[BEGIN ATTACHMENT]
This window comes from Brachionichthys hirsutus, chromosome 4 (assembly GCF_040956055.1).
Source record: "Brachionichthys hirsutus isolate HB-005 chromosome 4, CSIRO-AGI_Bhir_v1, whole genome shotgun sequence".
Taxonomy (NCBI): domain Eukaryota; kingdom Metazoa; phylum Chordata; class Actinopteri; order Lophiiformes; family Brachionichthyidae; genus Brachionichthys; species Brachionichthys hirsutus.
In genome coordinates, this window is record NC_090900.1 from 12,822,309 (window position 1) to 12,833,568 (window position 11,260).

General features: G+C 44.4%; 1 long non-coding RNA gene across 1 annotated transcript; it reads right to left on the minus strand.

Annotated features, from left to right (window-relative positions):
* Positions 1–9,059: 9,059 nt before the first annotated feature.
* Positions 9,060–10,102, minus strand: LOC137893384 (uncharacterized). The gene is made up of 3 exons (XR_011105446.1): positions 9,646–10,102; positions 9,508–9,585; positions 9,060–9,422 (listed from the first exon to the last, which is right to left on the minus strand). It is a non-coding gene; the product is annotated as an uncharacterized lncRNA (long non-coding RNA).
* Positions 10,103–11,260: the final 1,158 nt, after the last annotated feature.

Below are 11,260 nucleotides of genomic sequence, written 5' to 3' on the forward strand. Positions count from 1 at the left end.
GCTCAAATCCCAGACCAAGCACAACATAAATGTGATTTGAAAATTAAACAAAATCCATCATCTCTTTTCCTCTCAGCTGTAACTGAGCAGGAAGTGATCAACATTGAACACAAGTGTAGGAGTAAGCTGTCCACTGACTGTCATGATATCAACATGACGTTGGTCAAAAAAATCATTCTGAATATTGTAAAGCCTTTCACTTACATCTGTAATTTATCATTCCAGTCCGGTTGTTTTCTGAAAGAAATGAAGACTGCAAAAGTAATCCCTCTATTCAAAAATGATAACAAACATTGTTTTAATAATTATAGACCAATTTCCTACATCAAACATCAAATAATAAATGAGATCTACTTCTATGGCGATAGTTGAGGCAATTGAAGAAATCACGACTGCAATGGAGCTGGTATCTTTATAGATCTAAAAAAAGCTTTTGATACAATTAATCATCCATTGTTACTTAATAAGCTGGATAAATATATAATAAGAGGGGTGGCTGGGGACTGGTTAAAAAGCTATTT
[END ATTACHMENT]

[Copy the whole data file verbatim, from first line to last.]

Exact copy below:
This window comes from Brachionichthys hirsutus, chromosome 4 (assembly GCF_040956055.1).
Source record: "Brachionichthys hirsutus isolate HB-005 chromosome 4, CSIRO-AGI_Bhir_v1, whole genome shotgun sequence".
Taxonomy (NCBI): domain Eukaryota; kingdom Metazoa; phylum Chordata; class Actinopteri; order Lophiiformes; family Brachionichthyidae; genus Brachionichthys; species Brachionichthys hirsutus.
In genome coordinates, this window is record NC_090900.1 from 12,822,309 (window position 1) to 12,833,568 (window position 11,260).

General features: G+C 44.4%; 1 long non-coding RNA gene across 1 annotated transcript; it reads right to left on the minus strand.

Annotated features, from left to right (window-relative positions):
* Positions 1–9,059: 9,059 nt before the first annotated feature.
* Positions 9,060–10,102, minus strand: LOC137893384 (uncharacterized). The gene is made up of 3 exons (XR_011105446.1): positions 9,646–10,102; positions 9,508–9,585; positions 9,060–9,422 (listed from the first exon to the last, which is right to left on the minus strand). It is a non-coding gene; the product is annotated as an uncharacterized lncRNA (long non-coding RNA).
* Positions 10,103–11,260: the final 1,158 nt, after the last annotated feature.

Below are 11,260 nucleotides of genomic sequence, written 5' to 3' on the forward strand. Positions count from 1 at the left end.
GCTCAAATCCCAGACCAAGCACAACATAAATGTGATTTGAAAATTAAACAAAATCCATCATCTCTTTTCCTCTCAGCTGTAACTGAGCAGGAAGTGATCAACATTGAACACAAGTGTAGGAGTAAGCTGTCCACTGACTGTCATGATATCAACATGACGTTGGTCAAAAAAATCATTCTGAATATTGTAAAGCCTTTCACTTACATCTGTAATTTATCATTCCAGTCCGGTTGTTTTCTGAAAGAAATGAAGACTGCAAAAGTAATCCCTCTATTCAAAAATGATAACAAACATTGTTTTAATAATTATAGACCAATTTCCTACATCAAACATCAAATAATAAATGAGATCTACTTCTATGGCGATAGTTGAGGCAATTGAAGAAATCACGACTGCAATGGAGCTGGTATCTTTATAGATCTAAAAAAAGCTTTTGATACAATTAATCATCCATTGTTACTTAATAAGCTGGATAAATATATAATAAGAGGGGTGGCTGGGGACTGGTTAAAAAGCTATTT